Johannesburg – Sasol’s [JSE:SOL] Production Sharing Agreement in Mozambique is “crucial” to the group’s future growth, joint CEO Bongani Nqwababa said on Monday.
Nqwababa was speaking at the group’s financial results announcement for the year ended June 30 2016 in Johannesburg.
The total cost of the first part of phase one in the project is estimated at $1.4bn. The project is still in its early stages, said Nqwababa. Gas has been detected in the reservoir, which bodes well for the certification of future reserves.
The R2.7bn natural gas pipeline is also progressing, he said. The beneficial operation is expected to be completed by the end of the year.
Currently there are peace talks between the Frelimo government and the opposition party. “We continue to be optimistic about that,” said Nqwababa. Multiplayers are working to ensure common ground will be found.
Sasol’s board met in Mozambique in June. In August, Nqwababa hosted President Filipe Nyusi and eight government ministers. “These are short-term challenges, but there is willingness to resolve political and military issues.”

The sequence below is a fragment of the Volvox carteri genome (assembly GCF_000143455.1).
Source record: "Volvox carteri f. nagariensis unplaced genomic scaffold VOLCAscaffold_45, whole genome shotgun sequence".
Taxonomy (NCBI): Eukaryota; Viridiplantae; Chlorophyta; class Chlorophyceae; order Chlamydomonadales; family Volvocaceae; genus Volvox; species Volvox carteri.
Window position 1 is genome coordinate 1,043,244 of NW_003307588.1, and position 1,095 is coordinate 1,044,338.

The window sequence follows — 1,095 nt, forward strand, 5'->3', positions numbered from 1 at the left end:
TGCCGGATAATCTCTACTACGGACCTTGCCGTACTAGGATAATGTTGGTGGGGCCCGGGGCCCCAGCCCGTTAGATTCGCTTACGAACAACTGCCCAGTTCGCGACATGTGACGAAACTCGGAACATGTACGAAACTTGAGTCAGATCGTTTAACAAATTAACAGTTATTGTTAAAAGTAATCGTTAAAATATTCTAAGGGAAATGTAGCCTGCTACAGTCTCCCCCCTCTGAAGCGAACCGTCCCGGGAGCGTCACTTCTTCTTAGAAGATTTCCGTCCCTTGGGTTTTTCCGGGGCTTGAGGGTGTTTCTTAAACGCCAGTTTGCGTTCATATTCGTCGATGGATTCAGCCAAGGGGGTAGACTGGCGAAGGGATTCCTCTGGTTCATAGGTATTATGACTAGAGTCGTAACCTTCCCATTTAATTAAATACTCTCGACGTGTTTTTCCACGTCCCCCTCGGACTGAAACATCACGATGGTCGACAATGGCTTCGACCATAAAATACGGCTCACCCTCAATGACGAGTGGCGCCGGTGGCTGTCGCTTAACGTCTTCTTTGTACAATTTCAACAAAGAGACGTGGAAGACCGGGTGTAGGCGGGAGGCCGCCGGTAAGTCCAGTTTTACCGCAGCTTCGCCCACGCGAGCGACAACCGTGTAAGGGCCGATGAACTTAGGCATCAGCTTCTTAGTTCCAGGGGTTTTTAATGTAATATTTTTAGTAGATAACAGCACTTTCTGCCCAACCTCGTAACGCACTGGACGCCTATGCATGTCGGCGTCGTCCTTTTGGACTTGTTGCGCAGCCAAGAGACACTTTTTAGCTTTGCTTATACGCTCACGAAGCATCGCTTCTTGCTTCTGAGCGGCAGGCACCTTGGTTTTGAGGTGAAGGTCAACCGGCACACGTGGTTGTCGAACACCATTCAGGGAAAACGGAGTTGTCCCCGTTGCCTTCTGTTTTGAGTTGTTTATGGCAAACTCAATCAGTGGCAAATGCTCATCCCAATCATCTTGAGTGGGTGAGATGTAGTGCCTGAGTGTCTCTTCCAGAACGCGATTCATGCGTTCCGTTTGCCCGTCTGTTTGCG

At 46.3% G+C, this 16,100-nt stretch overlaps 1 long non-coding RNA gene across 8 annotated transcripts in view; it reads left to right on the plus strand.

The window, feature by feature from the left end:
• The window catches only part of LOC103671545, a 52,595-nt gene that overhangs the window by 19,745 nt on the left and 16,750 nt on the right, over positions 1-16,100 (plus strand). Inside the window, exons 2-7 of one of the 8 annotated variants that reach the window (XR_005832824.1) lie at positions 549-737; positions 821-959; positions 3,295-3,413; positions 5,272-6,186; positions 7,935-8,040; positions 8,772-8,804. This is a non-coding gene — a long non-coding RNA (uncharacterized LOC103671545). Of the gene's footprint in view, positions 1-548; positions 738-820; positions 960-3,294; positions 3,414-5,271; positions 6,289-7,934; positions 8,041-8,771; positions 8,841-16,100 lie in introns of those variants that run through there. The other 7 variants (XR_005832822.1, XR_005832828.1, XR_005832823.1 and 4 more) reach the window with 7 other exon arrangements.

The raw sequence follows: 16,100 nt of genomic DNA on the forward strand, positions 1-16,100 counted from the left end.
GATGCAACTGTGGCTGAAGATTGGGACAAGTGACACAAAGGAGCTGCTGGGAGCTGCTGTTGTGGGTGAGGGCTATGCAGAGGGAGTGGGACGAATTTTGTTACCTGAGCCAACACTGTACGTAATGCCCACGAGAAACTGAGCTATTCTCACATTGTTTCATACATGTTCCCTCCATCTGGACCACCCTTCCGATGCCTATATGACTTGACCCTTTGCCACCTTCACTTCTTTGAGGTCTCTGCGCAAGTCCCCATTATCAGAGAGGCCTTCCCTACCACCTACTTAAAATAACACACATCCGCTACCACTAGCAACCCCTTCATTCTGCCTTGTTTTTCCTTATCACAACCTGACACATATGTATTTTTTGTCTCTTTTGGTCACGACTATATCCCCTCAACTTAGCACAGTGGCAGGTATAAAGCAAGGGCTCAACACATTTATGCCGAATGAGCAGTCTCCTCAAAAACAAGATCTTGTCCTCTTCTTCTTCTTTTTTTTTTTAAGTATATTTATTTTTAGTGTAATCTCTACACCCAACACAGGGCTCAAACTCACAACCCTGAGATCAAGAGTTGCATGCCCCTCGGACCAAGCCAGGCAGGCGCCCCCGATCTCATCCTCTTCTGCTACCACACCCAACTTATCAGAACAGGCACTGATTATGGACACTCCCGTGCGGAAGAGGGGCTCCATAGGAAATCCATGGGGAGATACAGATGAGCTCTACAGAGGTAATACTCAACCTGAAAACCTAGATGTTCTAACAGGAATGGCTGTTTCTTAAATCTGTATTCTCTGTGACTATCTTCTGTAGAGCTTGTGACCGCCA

The group’s Lake Charles Chemicals Project is estimated to amount to $11bn and the group is set to remain within the budgeted target, he said. “The project is fully funded in dollar terms,” said chief financial officer Paul Victor. He emphasised that funds from South Africa will not be repatriated to dollars.
A number of financial facilities have been set up to fund the project. A $4bn loan facility is being drawn on to finance the project. “Funding and equity provided is primarily through corporate,” he added. About $2bn to $2.5bn is drawn from offshore. Any cash generations from the US and Europe will be directed towards funding the project.Sasol's Lake Charles Chemicals Project plant in the US.
Victor reiterated that the company uses funds from its rand pool to fund rand expenditure, and funds dollar expenditure with dollar funds.